Crimea college tragedy: What we know so far


Thirteen people were killed and 50 more wounded, majority teenagers, after a blast tore into a college canteen in Russian-annexed Crimea in what Moscow called a "terrorist" attack.

"A strong explosion went off, but thank God, I was already outside and saw our guys being thrown out of the windows by the explosive wave", said one student.

In this image made from video, showing the scene as emergency services load an injured person onto a truck, in Kerch, Crimea, Oct. 17, 2018.

Aksyonov said that the shooter, identified as Vyacheslav Roslyakov, was alone in the school but added that authorities believe that there may have been someone who was helping him plot the attack.

Russian television reported that his mother works as an orderly at one of the hospitals that treated victims.

While such school shootings are rare in Ukraine and Russian Federation, which illegally annexed Ukraine's Crimean Peninsula in 2014, AP reported that the bloodbath raised questions about school security, as the Kerch school had only a front desk with no security guards.

After the findings, the investigators reclassified the criminal case from a "terror attack" to a case of "the murder of two or more people". More than 40 others were injured in the attack.

Aksyonov's statement follows Russian officials' report that an explosive device ripped through the college in Kerch in eastern Crimea in a suspected terrorist attack. Witnesses, however, reported that victims were being killed by a gunman.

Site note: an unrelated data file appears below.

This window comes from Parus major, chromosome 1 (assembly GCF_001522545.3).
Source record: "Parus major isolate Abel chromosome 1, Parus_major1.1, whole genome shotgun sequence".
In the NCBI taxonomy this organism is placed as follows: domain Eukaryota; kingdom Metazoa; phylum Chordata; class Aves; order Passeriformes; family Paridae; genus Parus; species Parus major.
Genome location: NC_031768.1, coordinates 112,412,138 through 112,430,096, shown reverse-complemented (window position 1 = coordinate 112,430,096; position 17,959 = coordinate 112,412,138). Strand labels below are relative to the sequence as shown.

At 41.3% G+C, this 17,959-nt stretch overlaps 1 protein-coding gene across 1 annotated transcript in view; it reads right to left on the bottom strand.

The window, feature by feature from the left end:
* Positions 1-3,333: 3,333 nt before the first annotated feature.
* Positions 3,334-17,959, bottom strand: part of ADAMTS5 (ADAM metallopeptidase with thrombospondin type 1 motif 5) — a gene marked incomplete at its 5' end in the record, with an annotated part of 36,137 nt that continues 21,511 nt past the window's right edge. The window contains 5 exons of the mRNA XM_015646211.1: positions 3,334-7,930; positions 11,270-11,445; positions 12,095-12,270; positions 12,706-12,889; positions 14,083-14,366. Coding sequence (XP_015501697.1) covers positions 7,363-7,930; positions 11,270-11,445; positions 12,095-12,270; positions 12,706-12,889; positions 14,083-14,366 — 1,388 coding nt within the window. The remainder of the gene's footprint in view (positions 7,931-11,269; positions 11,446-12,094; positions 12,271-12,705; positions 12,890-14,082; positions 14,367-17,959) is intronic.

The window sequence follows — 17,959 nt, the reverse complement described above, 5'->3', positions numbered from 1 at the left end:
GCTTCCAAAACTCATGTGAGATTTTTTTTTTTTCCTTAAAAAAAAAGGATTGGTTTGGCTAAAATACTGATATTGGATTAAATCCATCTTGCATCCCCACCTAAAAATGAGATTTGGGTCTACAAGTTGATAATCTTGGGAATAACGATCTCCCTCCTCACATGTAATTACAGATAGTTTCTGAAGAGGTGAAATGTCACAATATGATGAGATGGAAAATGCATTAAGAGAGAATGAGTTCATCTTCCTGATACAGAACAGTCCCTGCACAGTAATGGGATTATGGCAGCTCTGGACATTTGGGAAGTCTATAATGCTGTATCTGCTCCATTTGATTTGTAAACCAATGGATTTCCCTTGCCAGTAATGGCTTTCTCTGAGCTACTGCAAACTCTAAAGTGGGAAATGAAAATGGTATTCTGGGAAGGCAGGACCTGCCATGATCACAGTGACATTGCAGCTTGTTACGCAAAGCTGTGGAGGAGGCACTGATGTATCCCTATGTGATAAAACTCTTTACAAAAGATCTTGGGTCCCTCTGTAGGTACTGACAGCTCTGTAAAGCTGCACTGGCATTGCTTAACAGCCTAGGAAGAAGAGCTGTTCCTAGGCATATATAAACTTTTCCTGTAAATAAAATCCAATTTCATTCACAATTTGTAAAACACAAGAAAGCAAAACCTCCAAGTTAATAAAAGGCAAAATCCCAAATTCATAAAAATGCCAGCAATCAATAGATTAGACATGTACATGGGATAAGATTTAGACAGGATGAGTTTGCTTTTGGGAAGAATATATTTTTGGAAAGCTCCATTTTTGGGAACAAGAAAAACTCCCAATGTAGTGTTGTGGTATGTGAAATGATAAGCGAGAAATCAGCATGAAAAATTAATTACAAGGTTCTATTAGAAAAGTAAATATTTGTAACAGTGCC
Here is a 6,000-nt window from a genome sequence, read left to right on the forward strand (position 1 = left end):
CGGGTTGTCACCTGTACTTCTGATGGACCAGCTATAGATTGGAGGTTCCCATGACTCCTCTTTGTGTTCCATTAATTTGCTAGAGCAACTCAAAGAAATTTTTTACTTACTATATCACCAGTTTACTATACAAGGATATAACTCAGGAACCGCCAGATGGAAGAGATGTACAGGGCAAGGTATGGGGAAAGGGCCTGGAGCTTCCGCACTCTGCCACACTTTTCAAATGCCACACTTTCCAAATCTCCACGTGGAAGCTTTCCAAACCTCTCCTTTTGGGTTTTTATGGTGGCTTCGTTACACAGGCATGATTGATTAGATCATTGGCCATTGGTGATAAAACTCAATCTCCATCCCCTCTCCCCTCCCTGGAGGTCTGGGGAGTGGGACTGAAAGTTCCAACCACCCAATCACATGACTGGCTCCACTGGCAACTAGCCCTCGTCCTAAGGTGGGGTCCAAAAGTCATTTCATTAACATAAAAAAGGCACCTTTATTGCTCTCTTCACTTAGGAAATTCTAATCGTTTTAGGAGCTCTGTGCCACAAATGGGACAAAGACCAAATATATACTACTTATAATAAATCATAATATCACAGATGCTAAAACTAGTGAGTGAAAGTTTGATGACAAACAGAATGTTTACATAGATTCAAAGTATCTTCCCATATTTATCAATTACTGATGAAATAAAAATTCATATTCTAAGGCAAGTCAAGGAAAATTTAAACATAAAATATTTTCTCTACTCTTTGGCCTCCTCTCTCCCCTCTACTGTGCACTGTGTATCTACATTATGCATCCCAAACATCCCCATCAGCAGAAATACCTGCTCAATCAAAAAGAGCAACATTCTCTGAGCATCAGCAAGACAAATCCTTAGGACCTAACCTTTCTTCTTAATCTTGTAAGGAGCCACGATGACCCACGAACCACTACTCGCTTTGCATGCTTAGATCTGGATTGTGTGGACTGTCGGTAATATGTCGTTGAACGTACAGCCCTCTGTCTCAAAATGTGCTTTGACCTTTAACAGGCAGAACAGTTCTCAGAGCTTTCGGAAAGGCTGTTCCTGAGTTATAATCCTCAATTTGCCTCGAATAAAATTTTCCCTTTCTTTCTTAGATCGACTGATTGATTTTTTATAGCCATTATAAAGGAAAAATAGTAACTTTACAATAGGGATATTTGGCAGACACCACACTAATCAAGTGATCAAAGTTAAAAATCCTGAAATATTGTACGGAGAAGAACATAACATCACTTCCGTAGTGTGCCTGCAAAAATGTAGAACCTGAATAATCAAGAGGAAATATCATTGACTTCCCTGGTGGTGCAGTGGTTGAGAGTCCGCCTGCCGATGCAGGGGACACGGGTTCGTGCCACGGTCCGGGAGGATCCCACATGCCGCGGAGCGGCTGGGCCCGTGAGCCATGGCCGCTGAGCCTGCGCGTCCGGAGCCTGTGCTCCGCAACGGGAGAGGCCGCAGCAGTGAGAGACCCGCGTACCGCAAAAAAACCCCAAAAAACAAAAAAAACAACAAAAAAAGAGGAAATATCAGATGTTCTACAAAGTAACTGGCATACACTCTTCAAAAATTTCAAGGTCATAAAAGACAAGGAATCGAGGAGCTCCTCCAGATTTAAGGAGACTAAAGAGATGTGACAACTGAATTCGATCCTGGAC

In a Facebook post, Russian journalist Viktoria Ivleva, who has worked for Kremlin-critical publications, commented: "I can't help but think that there hasn't been one single terrorist attack with victims in Ukraine since 1991".

Russian President Vladimir Putin says the attack on a college in Crimea was a tragedy and offered condolences to the victims' families. "They then ran about throwing some kind of explosives around, and then ran around the second floor with guns, opened the office doors, and killed anyone they could find". Many others had wounds from an improvised explosive device that went off packed with shrapnel.

Gun laws are strict in Russian Federation and civilians are permitted only to own hunting rifles and smoothbore shotguns, and have to undergo background checks. Roslyakov had only recently received a permit to own a shotgun and bought 150 cartridges just a few days ago, according to local officials.

"The point is to find out who was coaching him for this crime", the prime minister said.

"A shooting took place after the explosion".

The Komsomolskaya Pravda newspaper quoted student Semyon Gavrilov as saying he fell asleep during a lecture and woke up to the sound of shooting.

He said police arrived about 10 minutes later to evacuate people and he saw dead bodies on the floor and charred walls.

A source in the emergency services told RIA Novosti state news agency that Roslyakov had legally acquired a gun licence.

In April, a school student stabbed a teacher and a fellow student in the Urals Mountains and then set fire to a classroom. In Aksenov's words, the killer shot himself dead. Kerch is the point on the peninsula where a bridge linking Crimea to Russian Federation makes landfall on the Crimean side.